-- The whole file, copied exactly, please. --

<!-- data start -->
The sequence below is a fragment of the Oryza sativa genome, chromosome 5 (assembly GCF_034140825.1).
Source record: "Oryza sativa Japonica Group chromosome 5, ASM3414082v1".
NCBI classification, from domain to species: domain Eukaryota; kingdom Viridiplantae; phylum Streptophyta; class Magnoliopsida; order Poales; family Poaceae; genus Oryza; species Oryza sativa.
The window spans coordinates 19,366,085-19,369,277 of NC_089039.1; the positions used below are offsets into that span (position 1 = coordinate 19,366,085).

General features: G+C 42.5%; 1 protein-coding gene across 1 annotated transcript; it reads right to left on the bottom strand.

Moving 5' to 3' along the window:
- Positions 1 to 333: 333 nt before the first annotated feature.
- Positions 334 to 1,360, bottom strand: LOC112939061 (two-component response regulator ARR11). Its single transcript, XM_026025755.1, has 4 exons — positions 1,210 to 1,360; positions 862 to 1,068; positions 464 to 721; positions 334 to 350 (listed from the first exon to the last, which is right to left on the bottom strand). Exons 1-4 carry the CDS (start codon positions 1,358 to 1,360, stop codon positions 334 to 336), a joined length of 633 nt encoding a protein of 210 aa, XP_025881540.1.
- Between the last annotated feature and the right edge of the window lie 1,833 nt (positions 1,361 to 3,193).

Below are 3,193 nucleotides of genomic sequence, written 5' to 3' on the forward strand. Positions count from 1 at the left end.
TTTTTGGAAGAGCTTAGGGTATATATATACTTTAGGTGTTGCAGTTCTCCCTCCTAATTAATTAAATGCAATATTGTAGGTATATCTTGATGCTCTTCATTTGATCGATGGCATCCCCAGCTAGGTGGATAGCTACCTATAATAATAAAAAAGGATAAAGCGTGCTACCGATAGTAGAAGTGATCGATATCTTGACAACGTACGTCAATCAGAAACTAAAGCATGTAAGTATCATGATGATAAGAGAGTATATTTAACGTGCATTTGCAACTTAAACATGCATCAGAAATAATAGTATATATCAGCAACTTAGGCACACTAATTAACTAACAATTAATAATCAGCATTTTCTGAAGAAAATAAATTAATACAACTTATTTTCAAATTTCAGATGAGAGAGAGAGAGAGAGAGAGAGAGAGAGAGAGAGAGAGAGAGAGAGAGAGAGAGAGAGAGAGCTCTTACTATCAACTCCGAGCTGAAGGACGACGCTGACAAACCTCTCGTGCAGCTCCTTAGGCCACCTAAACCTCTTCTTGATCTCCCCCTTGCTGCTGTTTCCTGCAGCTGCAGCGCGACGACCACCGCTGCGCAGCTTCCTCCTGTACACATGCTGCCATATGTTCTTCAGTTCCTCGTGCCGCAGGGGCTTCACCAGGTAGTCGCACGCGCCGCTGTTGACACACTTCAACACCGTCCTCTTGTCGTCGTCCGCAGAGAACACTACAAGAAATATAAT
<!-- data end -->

The sequence below is a fragment of the Oryza sativa genome, chromosome 5 (assembly GCF_034140825.1).
Source record: "Oryza sativa Japonica Group chromosome 5, ASM3414082v1".
NCBI classification, from domain to species: domain Eukaryota; kingdom Viridiplantae; phylum Streptophyta; class Magnoliopsida; order Poales; family Poaceae; genus Oryza; species Oryza sativa.
The window spans coordinates 19,366,085-19,369,277 of NC_089039.1; the positions used below are offsets into that span (position 1 = coordinate 19,366,085).

General features: G+C 42.5%; 1 protein-coding gene across 1 annotated transcript; it reads right to left on the bottom strand.

Moving 5' to 3' along the window:
- Positions 1 to 333: 333 nt before the first annotated feature.
- Positions 334 to 1,360, bottom strand: LOC112939061 (two-component response regulator ARR11). Its single transcript, XM_026025755.1, has 4 exons — positions 1,210 to 1,360; positions 862 to 1,068; positions 464 to 721; positions 334 to 350 (listed from the first exon to the last, which is right to left on the bottom strand). Exons 1-4 carry the CDS (start codon positions 1,358 to 1,360, stop codon positions 334 to 336), a joined length of 633 nt encoding a protein of 210 aa, XP_025881540.1.
- Between the last annotated feature and the right edge of the window lie 1,833 nt (positions 1,361 to 3,193).

Below are 3,193 nucleotides of genomic sequence, written 5' to 3' on the forward strand. Positions count from 1 at the left end.
TTTTTGGAAGAGCTTAGGGTATATATATACTTTAGGTGTTGCAGTTCTCCCTCCTAATTAATTAAATGCAATATTGTAGGTATATCTTGATGCTCTTCATTTGATCGATGGCATCCCCAGCTAGGTGGATAGCTACCTATAATAATAAAAAAGGATAAAGCGTGCTACCGATAGTAGAAGTGATCGATATCTTGACAACGTACGTCAATCAGAAACTAAAGCATGTAAGTATCATGATGATAAGAGAGTATATTTAACGTGCATTTGCAACTTAAACATGCATCAGAAATAATAGTATATATCAGCAACTTAGGCACACTAATTAACTAACAATTAATAATCAGCATTTTCTGAAGAAAATAAATTAATACAACTTATTTTCAAATTTCAGATGAGAGAGAGAGAGAGAGAGAGAGAGAGAGAGAGAGAGAGAGAGAGAGAGAGAGAGAGAGAGAGCTCTTACTATCAACTCCGAGCTGAAGGACGACGCTGACAAACCTCTCGTGCAGCTCCTTAGGCCACCTAAACCTCTTCTTGATCTCCCCCTTGCTGCTGTTTCCTGCAGCTGCAGCGCGACGACCACCGCTGCGCAGCTTCCTCCTGTACACATGCTGCCATATGTTCTTCAGTTCCTCGTGCCGCAGGGGCTTCACCAGGTAGTCGCACGCGCCGCTGTTGACACACTTCAACACCGTCCTCTTGTCGTCGTCCGCAGAGAACACTACAAGAAATATAAT